Reading research can be a challenge. However, the tutorials and videos below can help. They explain what scholarly articles look like, how to read them, and how to evaluate them:
In some classes, your professor will expect you to use "primary research" or "empirical" articles. For tips on finding them in Penn State databases, see our cheat sheet.
The word "primary" has different meanings in the Humanities, Social Sciences, and Sciences, as this short video explains:
In the Social Sciences and Education, primary/empirical research is based on observed and measured phenomena and derives knowledge from actual experience rather than from theory or belief.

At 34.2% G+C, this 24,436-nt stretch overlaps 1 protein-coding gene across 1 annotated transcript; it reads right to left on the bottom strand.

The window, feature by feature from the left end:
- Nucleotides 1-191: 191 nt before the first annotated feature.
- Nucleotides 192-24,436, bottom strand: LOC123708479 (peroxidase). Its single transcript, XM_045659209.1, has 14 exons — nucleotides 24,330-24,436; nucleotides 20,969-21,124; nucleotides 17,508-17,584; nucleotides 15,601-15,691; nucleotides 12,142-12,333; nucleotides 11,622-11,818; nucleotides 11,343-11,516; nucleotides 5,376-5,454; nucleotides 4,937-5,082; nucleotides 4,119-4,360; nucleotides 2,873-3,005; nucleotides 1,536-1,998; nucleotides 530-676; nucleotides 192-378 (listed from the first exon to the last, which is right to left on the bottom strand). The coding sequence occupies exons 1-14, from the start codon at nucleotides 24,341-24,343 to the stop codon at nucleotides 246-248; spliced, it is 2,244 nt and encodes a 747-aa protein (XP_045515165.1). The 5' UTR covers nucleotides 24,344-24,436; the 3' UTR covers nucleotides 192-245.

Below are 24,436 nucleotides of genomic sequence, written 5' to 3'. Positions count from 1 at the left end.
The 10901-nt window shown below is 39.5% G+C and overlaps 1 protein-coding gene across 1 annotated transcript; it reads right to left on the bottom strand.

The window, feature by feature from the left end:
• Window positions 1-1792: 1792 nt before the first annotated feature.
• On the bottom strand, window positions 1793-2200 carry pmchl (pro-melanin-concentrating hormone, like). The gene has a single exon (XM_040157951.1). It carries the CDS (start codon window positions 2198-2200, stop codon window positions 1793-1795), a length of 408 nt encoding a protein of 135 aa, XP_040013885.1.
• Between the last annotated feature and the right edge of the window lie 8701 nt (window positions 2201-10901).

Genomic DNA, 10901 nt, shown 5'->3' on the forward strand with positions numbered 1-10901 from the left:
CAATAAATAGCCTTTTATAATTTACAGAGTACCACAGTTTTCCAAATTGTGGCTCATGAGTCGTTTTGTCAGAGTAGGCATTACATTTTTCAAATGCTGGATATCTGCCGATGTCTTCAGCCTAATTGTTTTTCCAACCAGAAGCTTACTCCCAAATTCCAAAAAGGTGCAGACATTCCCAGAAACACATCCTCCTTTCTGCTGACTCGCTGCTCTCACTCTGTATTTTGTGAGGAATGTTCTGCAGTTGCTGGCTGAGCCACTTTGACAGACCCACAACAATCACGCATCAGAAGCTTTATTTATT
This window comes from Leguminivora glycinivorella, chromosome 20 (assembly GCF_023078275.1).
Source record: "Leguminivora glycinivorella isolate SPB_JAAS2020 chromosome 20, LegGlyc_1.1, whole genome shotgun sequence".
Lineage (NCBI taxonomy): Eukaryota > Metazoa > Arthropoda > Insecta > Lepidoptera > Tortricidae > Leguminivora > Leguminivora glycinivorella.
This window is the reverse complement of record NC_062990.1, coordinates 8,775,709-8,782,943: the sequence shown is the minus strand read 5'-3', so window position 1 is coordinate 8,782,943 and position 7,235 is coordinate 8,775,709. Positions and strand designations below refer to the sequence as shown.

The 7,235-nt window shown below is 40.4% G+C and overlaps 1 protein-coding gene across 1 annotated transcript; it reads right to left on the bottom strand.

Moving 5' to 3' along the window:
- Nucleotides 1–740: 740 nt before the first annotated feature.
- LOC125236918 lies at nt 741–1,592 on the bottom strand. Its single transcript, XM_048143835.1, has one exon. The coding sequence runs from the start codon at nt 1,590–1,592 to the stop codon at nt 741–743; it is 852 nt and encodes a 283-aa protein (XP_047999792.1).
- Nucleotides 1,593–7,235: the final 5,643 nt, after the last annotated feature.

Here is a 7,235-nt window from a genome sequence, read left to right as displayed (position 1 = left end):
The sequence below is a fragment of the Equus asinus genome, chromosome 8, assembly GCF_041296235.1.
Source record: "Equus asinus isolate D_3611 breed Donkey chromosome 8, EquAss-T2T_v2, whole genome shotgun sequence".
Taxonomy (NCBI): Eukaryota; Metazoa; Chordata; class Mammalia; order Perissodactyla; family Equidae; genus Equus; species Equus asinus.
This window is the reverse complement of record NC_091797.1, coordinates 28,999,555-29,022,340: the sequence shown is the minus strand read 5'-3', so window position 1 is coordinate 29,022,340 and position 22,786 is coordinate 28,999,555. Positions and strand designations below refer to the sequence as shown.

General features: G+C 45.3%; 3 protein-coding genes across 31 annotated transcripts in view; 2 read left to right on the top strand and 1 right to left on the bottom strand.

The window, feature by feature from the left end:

How do you know if a study is empirical? Read the subheadings within the article, book, or report and look for a description of the research "methodology." Ask yourself: Could I recreate this study and test these results?
Key characteristics to look for:
Another hint: some scholarly journals use a specific layout, called the "IMRaD" format, to communicate empirical research findings. Such articles typically have 4 components: